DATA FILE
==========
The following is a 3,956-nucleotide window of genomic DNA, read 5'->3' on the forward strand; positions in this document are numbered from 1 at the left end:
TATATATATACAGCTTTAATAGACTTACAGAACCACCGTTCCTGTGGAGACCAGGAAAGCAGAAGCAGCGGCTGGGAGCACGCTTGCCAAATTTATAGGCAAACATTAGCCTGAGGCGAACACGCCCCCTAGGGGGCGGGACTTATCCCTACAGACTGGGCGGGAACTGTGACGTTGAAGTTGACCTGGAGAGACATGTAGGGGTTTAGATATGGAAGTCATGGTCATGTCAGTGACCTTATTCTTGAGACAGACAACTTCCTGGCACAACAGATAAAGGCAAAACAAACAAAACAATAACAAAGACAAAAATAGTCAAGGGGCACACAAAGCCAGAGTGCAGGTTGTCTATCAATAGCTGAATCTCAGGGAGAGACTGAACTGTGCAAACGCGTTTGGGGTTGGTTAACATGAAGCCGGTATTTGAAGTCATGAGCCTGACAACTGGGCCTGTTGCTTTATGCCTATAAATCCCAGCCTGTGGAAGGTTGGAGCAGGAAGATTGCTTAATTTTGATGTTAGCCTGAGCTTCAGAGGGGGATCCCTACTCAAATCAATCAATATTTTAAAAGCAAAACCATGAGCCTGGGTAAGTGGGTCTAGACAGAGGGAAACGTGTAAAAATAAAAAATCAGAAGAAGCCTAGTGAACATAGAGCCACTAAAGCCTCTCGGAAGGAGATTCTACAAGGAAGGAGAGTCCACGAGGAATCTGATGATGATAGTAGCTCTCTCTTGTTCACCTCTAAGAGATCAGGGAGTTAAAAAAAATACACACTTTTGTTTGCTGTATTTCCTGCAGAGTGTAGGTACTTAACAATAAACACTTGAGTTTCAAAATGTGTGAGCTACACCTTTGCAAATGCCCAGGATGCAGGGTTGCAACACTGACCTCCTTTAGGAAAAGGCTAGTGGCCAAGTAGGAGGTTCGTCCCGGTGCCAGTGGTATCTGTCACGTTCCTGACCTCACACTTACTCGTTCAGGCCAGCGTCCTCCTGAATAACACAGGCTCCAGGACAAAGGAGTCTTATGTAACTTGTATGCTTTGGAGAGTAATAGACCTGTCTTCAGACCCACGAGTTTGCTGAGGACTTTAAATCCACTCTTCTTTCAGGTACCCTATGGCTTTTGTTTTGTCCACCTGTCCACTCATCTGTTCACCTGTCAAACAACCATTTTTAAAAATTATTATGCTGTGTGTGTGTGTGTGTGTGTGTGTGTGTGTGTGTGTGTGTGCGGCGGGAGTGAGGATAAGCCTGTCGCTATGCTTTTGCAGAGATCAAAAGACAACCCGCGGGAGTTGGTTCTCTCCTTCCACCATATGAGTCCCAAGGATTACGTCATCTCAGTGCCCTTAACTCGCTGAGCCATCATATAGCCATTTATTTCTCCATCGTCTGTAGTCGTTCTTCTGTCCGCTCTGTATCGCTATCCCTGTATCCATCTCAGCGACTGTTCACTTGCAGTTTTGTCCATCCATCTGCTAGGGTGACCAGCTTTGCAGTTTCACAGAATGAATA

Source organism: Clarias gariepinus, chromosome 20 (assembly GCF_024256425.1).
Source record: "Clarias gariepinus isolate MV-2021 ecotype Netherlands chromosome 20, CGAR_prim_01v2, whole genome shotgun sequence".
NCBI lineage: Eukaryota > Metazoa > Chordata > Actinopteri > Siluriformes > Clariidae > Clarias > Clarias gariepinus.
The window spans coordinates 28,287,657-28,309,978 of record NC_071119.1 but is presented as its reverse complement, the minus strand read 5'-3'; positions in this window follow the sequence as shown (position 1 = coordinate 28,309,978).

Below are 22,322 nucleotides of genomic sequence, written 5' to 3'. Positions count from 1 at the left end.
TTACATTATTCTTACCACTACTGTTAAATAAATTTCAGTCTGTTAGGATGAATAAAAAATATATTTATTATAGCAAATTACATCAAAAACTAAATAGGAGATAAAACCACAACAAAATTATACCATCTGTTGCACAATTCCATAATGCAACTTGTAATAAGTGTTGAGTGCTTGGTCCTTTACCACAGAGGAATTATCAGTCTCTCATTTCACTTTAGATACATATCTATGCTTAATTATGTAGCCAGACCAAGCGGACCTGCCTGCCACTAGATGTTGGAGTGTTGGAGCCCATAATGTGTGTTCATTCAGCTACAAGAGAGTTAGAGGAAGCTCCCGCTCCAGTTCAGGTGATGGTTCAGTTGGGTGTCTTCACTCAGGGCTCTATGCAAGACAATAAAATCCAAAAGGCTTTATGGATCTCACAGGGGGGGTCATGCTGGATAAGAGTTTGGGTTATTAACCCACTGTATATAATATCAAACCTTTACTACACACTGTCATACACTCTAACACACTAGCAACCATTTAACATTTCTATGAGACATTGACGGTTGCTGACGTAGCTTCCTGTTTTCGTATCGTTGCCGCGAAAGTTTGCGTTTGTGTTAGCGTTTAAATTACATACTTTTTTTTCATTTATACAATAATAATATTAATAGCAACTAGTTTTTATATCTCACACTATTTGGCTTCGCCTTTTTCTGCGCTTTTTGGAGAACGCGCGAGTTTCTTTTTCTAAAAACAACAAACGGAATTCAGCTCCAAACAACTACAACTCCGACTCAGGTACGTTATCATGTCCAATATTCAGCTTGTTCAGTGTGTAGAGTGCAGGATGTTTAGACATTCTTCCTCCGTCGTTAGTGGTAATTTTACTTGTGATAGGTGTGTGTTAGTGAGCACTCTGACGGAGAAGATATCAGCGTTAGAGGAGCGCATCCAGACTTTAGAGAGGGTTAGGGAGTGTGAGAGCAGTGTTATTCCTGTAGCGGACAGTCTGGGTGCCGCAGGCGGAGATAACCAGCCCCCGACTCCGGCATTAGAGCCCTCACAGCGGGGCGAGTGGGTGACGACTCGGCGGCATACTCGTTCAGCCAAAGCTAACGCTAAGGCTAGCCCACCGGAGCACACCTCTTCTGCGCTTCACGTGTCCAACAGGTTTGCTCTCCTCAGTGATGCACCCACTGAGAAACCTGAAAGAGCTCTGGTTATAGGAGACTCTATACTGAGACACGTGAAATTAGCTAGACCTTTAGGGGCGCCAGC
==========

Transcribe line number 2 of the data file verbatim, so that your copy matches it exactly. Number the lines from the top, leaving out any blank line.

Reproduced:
TATATATATACAGCTTTAATAGACTTACAGAACCACCGTTCCTGTGGAGACCAGGAAAGCAGAAGCAGCGGCTGGGAGCACGCTTGCCAAATTTATAGGCAAACATTAGCCTGAGGCGAACACGCCCCCTAGGGGGCGGGACTTATCCCTACAGACTGGGCGGGAACTGTGACGTTGAAGTTGACCTGGAGAGACATGTAGGGGTTTAGATATGGAAGTCATGGTCATGTCAGTGACCTTATTCTTGAGACAGACAACTTCCTGGCACAACAGATAAAGGCAAAACAAACAAAACAATAACAAAGACAAAAATAGTCAAGGGGCACACAAAGCCAGAGTGCAGGTTGTCTATCAATAGCTGAATCTCAGGGAGAGACTGAACTGTGCAAACGCGTTTGGGGTTGGTTAACATGAAGCCGGTATTTGAAGTCATGAGCCTGACAACTGGGCCTGTTGCTTTATGCCTATAAATCCCAGCCTGTGGAAGGTTGGAGCAGGAAGATTGCTTAATTTTGATGTTAGCCTGAGCTTCAGAGGGGGATCCCTACTCAAATCAATCAATATTTTAAAAGCAAAACCATGAGCCTGGGTAAGTGGGTCTAGACAGAGGGAAACGTGTAAAAATAAAAAATCAGAAGAAGCCTAGTGAACATAGAGCCACTAAAGCCTCTCGGAAGGAGATTCTACAAGGAAGGAGAGTCCACGAGGAATCTGATGATGATAGTAGCTCTCTCTTGTTCACCTCTAAGAGATCAGGGAGTTAAAAAAAATACACACTTTTGTTTGCTGTATTTCCTGCAGAGTGTAGGTACTTAACAATAAACACTTGAGTTTCAAAATGTGTGAGCTACACCTTTGCAAATGCCCAGGATGCAGGGTTGCAACACTGACCTCCTTTAGGAAAAGGCTAGTGGCCAAGTAGGAGGTTCGTCCCGGTGCCAGTGGTATCTGTCACGTTCCTGACCTCACACTTACTCGTTCAGGCCAGCGTCCTCCTGAATAACACAGGCTCCAGGACAAAGGAGTCTTATGTAACTTGTATGCTTTGGAGAGTAATAGACCTGTCTTCAGACCCACGAGTTTGCTGAGGACTTTAAATCCACTCTTCTTTCAGGTACCCTATGGCTTTTGTTTTGTCCACCTGTCCACTCATCTGTTCACCTGTCAAACAACCATTTTTAAAAATTATTATGCTGTGTGTGTGTGTGTGTGTGTGTGTGTGTGTGTGTGTGTGTGCGGCGGGAGTGAGGATAAGCCTGTCGCTATGCTTTTGCAGAGATCAAAAGACAACCCGCGGGAGTTGGTTCTCTCCTTCCACCATATGAGTCCCAAGGATTACGTCATCTCAGTGCCCTTAACTCGCTGAGCCATCATATAGCCATTTATTTCTCCATCGTCTGTAGTCGTTCTTCTGTCCGCTCTGTATCGCTATCCCTGTATCCATCTCAGCGACTGTTCACTTGCAGTTTTGTCCATCCATCTGCTAGGGTGACCAGCTTTGCAGTTTCACAGAATGAATA